Alain, I think you are right that SEP apple is a russet and ripens early. Another virtue I gathered from the Gardener’s World 2012 ? episode (GW), the owner claims that it’s a great table apple, and stores relatively longer than other russets. The owner said “Everyone should grow this apple” had me interested to learn more. [] sells it, and its description sounds fitting to me. But the owner in the GW lives north of England, probably a zone 5. I am in zone 9/10, thus, I wanted to hear from some folks who already have this tree, my summers are extremely hot and dry. Thanks for adding resources, I have lots of info to read now!

Hello mroot! Yes, I forgot the owner featured in the Gardener’s World 2012 inferred the flavor is good! Do you mind me asking what zone is your area? My main concern is our hot and dry weather (and decades of drought has persisted! Two winters now, southern CA received 1/10 of its ave rainfall). You have given great links for my research, thanks!

I am located in central Illinois on the hardiness zone 5/6 border. It’s hot and humid in the Summer here. We do get a fair amount of rainfall in the Summer especially compared to arid regions of California. Corn and soybeans are commercially farmed here without any irrigation.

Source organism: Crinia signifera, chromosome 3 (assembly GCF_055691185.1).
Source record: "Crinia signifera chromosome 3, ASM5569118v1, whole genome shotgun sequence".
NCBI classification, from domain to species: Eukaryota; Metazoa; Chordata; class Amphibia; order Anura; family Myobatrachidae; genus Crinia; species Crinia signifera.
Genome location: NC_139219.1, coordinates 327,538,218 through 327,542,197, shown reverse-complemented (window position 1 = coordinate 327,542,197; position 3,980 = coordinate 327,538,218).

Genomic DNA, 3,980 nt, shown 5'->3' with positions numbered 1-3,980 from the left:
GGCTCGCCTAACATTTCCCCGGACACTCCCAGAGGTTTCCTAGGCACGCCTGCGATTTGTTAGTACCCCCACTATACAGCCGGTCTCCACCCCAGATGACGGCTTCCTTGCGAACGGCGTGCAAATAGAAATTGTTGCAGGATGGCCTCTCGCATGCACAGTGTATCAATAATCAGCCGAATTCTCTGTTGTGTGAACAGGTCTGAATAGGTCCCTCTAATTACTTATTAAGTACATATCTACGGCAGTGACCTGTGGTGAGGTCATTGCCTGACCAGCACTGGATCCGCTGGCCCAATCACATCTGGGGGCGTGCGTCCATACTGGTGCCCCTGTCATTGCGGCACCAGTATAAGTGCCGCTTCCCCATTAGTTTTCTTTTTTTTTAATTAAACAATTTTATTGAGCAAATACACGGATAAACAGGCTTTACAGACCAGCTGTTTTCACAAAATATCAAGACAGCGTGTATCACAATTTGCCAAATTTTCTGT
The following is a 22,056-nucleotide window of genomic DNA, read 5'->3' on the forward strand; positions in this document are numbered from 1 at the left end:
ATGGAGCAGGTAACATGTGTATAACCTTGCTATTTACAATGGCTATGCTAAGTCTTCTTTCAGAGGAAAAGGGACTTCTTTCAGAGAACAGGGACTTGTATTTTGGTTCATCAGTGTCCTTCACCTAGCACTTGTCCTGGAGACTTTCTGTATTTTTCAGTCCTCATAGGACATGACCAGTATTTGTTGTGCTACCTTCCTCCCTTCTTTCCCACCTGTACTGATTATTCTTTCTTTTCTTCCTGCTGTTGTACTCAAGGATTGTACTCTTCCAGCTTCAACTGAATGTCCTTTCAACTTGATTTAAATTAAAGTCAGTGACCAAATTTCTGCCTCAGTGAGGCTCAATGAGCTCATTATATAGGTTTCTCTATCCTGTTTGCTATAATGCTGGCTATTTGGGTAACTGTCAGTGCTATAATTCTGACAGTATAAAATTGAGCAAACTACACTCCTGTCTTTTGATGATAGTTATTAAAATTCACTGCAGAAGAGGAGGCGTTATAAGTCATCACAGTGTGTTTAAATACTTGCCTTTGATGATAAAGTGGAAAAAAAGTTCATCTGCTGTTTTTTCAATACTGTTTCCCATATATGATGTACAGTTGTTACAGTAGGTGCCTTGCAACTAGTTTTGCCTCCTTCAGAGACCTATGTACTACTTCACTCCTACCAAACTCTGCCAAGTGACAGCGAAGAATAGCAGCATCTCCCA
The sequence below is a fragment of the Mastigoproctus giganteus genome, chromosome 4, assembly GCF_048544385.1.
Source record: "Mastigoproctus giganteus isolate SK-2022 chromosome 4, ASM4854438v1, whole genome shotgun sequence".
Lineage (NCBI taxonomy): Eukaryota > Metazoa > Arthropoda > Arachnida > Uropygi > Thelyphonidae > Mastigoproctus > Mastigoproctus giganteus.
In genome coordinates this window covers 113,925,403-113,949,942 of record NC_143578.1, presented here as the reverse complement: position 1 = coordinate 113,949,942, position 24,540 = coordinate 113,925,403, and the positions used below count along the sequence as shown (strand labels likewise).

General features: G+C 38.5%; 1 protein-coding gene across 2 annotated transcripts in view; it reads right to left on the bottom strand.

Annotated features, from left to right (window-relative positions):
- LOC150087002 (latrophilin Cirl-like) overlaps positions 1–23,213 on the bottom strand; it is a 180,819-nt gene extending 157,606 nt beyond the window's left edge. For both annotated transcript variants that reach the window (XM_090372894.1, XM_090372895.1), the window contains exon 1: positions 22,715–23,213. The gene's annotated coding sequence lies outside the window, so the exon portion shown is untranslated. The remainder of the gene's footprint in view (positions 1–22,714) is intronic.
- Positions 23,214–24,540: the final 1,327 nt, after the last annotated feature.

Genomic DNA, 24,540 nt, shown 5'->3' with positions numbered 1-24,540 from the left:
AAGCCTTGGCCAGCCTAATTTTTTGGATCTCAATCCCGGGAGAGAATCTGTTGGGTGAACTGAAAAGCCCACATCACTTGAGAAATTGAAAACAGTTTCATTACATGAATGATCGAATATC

Wow corn and soy are farmed without irrigation!!! Ahaha, no such thing here in SoCal. Thank you! I think I better consider an apple tree more suitable for Zone 8-9 (I hate to admit I am bordering zone 10) only bc I have had success with Old Roses of the1800s cultivars. St EP also will need 2nd apple tree for pollination purposes, not sure I have room for it.

We had our St Edmunds Pippin produce this year. Unique color, not overly crisp and definitely a pear like flavor to the fruit we harvested. I would give it about an 8 out of 10. It does show good disease resistance as well at least in our area.


No one seems to have responded to your concern about another cultivar to offer pollen to St. Edmund P/R. I love St. Edmunds, altho am not growing it.
May I suggest grafting to one limb something that does well in my summertime dry heat? Lamb Abbey does well here, is hugely tasty and not so vigorous as to give you fits by dominating your tree. LAP will keep to Christmas or January.